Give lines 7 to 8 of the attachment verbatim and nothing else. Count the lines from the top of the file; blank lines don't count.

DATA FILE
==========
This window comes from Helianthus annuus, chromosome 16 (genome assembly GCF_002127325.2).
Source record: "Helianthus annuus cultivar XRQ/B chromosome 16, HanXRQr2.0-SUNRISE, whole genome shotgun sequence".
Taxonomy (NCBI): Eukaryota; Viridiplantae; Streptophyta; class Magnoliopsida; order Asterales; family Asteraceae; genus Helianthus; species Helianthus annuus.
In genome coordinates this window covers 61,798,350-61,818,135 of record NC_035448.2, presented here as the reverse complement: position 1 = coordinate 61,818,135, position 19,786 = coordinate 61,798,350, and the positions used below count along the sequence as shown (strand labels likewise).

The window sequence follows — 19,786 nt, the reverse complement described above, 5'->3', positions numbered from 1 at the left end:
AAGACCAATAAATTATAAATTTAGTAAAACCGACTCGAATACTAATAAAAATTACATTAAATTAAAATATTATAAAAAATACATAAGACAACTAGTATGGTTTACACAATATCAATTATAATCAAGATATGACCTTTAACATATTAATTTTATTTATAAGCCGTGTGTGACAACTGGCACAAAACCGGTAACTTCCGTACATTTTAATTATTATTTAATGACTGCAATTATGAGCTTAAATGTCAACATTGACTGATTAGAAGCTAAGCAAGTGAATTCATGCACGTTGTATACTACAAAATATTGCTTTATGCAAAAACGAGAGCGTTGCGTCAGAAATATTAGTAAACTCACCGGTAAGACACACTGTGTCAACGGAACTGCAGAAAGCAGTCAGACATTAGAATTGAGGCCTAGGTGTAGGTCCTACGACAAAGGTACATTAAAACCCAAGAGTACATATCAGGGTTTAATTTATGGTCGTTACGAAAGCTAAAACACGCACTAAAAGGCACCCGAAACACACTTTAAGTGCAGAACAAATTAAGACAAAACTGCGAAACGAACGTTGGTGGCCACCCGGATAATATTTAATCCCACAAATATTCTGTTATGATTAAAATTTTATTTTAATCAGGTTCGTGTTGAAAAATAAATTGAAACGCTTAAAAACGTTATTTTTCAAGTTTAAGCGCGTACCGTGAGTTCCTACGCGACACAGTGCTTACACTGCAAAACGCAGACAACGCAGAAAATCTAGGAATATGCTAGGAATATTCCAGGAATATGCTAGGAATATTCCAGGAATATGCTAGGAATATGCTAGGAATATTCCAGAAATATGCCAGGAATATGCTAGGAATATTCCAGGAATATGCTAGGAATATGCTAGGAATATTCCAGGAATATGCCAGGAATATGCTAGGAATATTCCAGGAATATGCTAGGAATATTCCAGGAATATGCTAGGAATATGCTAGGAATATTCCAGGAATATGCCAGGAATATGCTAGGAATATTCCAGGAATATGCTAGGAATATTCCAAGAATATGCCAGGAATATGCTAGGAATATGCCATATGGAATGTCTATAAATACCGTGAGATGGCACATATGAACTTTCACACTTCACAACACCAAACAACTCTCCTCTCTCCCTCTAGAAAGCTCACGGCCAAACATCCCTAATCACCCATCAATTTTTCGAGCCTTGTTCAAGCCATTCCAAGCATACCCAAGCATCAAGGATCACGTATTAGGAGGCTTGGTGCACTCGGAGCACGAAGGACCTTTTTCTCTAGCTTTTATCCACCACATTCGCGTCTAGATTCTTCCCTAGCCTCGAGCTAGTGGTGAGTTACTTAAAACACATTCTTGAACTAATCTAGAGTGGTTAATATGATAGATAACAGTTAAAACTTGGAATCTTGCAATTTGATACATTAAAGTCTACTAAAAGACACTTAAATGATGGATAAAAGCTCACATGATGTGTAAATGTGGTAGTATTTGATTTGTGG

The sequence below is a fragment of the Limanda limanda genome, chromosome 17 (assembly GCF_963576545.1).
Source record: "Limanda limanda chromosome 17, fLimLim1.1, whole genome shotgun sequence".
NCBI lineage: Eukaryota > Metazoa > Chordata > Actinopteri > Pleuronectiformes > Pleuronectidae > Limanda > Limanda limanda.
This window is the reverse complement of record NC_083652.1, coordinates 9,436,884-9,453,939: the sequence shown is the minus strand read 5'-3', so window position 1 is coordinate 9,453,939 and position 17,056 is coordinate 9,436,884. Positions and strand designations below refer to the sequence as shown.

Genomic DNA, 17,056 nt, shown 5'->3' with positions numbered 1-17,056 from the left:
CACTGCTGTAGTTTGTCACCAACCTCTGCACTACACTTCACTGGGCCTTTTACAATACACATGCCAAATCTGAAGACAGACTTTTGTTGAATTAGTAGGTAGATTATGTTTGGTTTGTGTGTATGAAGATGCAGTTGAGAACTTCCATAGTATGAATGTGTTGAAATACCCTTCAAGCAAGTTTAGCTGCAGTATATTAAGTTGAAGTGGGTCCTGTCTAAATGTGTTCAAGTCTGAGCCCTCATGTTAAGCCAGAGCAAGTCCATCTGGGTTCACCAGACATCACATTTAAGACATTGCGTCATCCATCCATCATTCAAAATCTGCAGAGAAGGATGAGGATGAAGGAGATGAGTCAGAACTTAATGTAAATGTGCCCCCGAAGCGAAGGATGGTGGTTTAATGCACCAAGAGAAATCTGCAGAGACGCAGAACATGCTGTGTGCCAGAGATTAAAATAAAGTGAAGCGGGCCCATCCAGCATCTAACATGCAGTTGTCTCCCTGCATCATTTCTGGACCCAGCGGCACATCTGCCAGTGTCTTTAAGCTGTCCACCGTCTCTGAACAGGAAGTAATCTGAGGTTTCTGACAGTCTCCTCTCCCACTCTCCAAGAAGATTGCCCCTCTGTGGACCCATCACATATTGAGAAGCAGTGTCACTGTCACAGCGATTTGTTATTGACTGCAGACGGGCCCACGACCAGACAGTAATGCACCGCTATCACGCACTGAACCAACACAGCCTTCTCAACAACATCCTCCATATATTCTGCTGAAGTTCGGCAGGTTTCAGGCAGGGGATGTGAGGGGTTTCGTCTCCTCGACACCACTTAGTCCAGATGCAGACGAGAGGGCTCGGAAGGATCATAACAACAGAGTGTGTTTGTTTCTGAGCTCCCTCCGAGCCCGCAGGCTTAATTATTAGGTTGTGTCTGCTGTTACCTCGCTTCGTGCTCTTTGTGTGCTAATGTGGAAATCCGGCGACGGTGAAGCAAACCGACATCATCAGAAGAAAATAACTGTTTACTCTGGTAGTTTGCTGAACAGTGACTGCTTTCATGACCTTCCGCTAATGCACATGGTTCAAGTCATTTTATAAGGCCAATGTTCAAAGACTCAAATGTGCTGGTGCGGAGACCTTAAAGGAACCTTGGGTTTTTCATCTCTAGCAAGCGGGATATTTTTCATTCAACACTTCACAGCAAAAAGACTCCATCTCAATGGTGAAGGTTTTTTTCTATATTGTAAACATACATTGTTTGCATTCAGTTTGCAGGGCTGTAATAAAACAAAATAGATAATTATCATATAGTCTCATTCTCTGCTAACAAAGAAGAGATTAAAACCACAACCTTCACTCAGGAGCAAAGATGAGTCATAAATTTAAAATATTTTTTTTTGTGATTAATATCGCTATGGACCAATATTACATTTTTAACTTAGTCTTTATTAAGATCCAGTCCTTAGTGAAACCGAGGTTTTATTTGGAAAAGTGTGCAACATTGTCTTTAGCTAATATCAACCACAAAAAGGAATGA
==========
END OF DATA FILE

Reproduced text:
The sequence below is a fragment of the Limanda limanda genome, chromosome 17 (assembly GCF_963576545.1).
Source record: "Limanda limanda chromosome 17, fLimLim1.1, whole genome shotgun sequence".